Then came the declaration.
The crux of the declaration is that there is urgent need to create awareness among Muslims on the issue. Small workshops are to be held in all parts of the country where, with the help of imams and ulema, people would be educated about their rights and duties; especially those pertaining to marriage. A concerted endeavour is to be made to eradicate the frequent and irresponsible exercise of the right to divorce which brings distress all around. Special restraint on divorce is enjoined, which would mean that people will be encouraged to seek ‘advice and intervention’ of ulema, imams and community panchayats to determine if there is a genuine need for talaaq. The practice of dowry has been declared un-Islamic by the ulema; this edict has to be strictly enforced. 

Public opinion has to be mobilised to eradicate evils like non-payment of mehr and contracting second marriages without doing justice to the first. Strictures were also placed on the ‘unhelpful’ role of a ‘number of women’ in matters of dowry demands. Finally, there was a plea to the government of India for the establishment of Darul Qaza (Islamic judicial panchayats) as well as shariah benches within the Family Court system.

With the exception of the demand for Darul Qaza, the points in the declaration attempt to cover the issues which have been most contentious for Muslim women since the Shah Bano agitation. So far as Darul Qaza is concerned, let it be understood that establishment of a parallel judiciary is not the answer. Problems of pendency plague the entire judicial system causing untold hardships, particularly to women. And who can guarantee the efficacy of Darul Qazas, the quality of the presiding judges, the efficiency of proceedings? Ulema themselves understand this conundrum; therefore it is surprising that time and again they continue to raise this issue. But so far as the other aspects of personal law that cause Muslim women untold suffering, the MPLB has tried to address them in this declaration. The maulanas have listened and reacted. The fact remains that they could have done much more. But they have chosen to tread the path with utmost care; perhaps because they wanted to keep all the factions together.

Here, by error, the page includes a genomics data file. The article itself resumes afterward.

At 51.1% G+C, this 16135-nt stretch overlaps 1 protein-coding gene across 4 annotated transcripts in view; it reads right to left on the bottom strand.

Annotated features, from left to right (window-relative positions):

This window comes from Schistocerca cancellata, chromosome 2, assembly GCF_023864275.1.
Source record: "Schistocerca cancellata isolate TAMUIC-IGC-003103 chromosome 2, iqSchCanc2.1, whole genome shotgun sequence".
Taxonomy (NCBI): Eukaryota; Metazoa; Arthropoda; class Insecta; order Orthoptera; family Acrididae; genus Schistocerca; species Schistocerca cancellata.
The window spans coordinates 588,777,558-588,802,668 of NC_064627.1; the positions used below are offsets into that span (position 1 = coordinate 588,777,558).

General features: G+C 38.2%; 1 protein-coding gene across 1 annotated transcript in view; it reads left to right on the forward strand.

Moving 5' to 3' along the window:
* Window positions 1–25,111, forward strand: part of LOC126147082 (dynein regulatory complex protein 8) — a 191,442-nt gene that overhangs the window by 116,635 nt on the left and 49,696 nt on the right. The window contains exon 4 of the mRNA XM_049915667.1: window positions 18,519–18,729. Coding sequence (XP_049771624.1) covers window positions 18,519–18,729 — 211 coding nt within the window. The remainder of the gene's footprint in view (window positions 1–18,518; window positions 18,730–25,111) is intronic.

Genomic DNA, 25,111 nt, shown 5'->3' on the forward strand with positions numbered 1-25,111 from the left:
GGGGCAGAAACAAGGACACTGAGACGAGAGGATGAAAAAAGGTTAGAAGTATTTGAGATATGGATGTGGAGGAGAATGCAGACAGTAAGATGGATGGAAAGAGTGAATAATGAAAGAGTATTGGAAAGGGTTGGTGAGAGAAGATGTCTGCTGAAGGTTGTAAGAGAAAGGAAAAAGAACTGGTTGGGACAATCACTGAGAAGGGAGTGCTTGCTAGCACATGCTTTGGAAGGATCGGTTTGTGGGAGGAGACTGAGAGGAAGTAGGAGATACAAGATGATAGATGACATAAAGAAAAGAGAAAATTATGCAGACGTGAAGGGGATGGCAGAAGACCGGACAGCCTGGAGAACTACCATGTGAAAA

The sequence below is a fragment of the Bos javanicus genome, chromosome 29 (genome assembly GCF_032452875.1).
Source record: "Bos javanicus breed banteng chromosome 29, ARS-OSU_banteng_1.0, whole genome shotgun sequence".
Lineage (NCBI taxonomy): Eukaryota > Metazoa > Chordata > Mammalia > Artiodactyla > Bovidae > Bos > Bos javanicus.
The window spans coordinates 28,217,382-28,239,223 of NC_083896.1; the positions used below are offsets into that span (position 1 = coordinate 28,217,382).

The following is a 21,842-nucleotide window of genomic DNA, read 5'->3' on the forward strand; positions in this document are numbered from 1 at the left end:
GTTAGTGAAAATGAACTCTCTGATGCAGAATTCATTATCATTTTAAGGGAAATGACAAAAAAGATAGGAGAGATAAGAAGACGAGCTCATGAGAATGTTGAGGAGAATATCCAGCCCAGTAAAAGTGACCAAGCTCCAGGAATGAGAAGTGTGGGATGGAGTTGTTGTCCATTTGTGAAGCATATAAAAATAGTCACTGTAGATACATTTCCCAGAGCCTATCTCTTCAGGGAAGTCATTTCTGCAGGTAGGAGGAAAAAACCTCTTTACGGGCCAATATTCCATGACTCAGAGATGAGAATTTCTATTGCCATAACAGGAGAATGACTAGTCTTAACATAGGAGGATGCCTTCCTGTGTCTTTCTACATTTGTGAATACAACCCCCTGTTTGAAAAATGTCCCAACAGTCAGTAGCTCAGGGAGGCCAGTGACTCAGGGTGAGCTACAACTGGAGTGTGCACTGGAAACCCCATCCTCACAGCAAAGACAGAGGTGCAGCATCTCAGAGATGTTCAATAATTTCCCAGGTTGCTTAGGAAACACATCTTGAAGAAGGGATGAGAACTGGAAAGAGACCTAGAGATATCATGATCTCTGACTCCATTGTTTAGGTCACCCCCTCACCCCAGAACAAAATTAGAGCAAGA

Let women’s groups try to understand the ulema’s difficulty and with practical wisdom keep chipping away until the citadel breaks down to let the winds of change blow through. It is a fact that the maulanas have the pulpit and millions of the ummah listen, weekly, to their Jumma Khutbas. When it comes to Muslim masses, it is mostly they who can bring in the desired change. Laws have never been able to change whole scale mindsets; else we would by now have eradicated child marriage and female foeticide. Maulanas are equally chagrined at the distorted image Islam is getting all over the world. In short, they need us as much as we need them. So, let us join together, let this conference go down in history as the turning point for Muslim women. 

Archived from Communalism Combat, May 2001 Year 8  No. 69, Cover Story 4